Our study has several limitations. First, the studies we included made some statistical adjustments in their OR calculations, but the adjusting factors were not the same in all studies. Therefore, we did not use adjustment factors in Revman 5.3 software for our meta-analysis. Second, our study only involved only two age groups—6 months to 8 years and over 60 years—limiting our ability to conduct additional subgroup analyses. Third, we did not analyze VE by influenza virus types, primarily due to lack of information about virus types in the studies. Using a standardized protocol in the future, we should be able to assess the VE of different ages and different virus types. Fourth, too few studies were based on laboratory confirmed cases of influenza in mainland China—only Beijing, Suzhou, Zhejiang and Guangzhou regularly used laboratory confirmation. The settings for our meta-analysis were in northern and southern China, which misses some variation in the epidemic seasons in mainland China. Establishing a wider area for VE studies will be useful in the future. Finally, we did not analyze VE by influenza season due to an insufficient number of VE studies.
There are many challenges and opportunities for comprehensive evaluation of influenza VE in mainland China [58]. Vaccine-circulating-strain mismatch, vaccine type and technology, virus strains, vaccination season, repeated vaccination, northern vs. southern influenza seasons, among other factors can be used to understand the many influences of influenza VE. It is essential to evaluate influenza VE across a much larger scale and with systematic and strategic use of a unified research protocol.

5. Conclusions

Based on published studies set in mainland China that used laboratory-confirmed influenza to evaluate influenza VE, we found that influenza vaccination has a moderate protective effect against medically-attended influenza, and that influenza VE among children is higher than among the elderly. Influenza VE evaluations should be conducted continuously, and with a unified research protocol to provide a scientific basis for formulation and adjustment evidence-based influenza vaccination policy.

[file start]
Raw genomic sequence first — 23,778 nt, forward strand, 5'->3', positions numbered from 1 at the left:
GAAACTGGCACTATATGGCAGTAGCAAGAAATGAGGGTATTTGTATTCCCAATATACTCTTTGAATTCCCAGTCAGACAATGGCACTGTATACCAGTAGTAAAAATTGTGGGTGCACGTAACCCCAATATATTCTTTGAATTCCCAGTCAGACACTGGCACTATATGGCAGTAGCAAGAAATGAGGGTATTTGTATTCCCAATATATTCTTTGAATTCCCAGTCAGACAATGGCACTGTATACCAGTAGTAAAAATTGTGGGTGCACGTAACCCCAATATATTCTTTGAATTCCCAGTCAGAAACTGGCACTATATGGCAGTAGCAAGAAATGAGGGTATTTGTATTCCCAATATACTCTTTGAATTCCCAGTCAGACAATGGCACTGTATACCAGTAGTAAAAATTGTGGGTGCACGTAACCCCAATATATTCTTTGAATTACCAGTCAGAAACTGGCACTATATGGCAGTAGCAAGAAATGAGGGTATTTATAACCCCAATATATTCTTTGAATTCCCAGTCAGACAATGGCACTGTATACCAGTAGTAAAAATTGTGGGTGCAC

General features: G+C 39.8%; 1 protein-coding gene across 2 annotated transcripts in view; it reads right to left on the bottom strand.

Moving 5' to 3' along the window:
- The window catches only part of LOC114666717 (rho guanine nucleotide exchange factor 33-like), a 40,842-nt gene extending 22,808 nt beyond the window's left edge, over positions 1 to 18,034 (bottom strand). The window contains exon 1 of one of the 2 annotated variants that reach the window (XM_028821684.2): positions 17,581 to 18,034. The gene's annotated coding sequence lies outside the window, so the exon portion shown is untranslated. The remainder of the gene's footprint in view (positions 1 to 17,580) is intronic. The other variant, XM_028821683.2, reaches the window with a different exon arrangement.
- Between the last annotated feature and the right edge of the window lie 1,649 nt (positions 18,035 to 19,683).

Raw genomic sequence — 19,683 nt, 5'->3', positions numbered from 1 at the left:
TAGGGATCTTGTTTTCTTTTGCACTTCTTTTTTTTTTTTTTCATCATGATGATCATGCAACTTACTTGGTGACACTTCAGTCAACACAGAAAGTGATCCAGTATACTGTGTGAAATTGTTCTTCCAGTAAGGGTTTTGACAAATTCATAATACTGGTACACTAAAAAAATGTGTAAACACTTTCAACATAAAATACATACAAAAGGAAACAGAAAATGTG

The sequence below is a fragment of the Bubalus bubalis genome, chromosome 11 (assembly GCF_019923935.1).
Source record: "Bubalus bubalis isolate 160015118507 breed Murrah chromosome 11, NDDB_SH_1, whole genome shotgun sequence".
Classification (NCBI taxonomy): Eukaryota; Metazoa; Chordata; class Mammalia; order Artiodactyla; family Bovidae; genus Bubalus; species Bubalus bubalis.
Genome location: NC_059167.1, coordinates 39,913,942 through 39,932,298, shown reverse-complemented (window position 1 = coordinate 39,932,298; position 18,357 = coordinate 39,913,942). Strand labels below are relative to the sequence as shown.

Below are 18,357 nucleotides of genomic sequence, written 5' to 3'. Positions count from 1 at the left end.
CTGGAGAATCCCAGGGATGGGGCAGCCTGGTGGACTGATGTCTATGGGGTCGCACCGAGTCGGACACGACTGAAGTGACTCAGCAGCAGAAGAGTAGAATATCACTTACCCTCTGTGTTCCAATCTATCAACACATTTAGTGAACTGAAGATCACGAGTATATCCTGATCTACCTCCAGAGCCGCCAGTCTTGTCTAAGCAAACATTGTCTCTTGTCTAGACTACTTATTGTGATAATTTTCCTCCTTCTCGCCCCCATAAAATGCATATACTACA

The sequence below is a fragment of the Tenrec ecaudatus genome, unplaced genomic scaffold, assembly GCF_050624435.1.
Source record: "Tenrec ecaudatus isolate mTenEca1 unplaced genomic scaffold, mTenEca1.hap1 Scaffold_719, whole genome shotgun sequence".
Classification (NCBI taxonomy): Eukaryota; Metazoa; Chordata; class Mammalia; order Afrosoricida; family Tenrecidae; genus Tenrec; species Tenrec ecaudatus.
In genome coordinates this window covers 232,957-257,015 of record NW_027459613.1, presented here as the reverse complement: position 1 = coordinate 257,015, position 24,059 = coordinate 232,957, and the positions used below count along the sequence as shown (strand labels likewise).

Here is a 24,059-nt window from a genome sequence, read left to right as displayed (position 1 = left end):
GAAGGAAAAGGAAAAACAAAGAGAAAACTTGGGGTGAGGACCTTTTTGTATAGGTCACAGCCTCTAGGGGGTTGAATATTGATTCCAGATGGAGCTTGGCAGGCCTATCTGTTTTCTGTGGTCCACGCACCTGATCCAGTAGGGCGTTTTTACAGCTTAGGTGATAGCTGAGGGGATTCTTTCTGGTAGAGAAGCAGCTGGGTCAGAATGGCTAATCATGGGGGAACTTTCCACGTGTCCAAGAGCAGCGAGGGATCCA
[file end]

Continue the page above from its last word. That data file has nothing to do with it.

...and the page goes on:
Author Contributions

Conceptualization, X.Y., H.Z. and Z.L. (Zhongjie Li); methodology, X.Y., Z.L. (Zhongjie Li) and Z.F.; software, X.Y., H.Z., and Z.L. (Zhili Li); validation, X.Y., H.Z., M.R., Z.L. (Zhili Li), A.Z., and M.G.; formal analysis, X.Y., H.Z., Z.L. (Zhili Li), and Z.L. (Zhongjie Li); data curation, X.Y., and H.Z.; writing—original draft preparation, X.Y. and Z.L. (Zhongjie Li); writing—review and editing, M.G., Y.L., Y.Q., Z.P., L.F., Z.A., J.Z., Z.L. (Zhongjie Li), Z.F.; visualization, X.Y. and A.Z.; funding acquisition, Z.P., L.F., Z.L. and J.Z. All authors have read and agreed to the published version of the manuscript.


This study was supported by the National Science and Technology Major Project (No. 2018ZX10713001-005), the National Natural Science Foundation of China (91846302), the China-US Collaborative Program on Emerging and Re-emerging Infectious Diseases, and Emergency Response Mechanism Operation Program, Chinese Center for Disease for Disease Control and Prevention (No.131031001000015001). The founders had no role in the study design, data collection and analysis, decision to publish, or preparation of the manuscript.


We authors would like to thank Suizan Zhou for sharing the most recent influenza vaccination data in Guangzhou. We appreciate the English editing of the manuscript by Lance Rodewald, -the National Immunization Program of China CDC.

Conflicts of Interest

The authors of this study declare that they do not have any potential conflicts of interest.


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Figure 1. Literature screening process for systematic reviews and meta-analysis.
Figure 1. Literature screening process for systematic reviews and meta-analysis.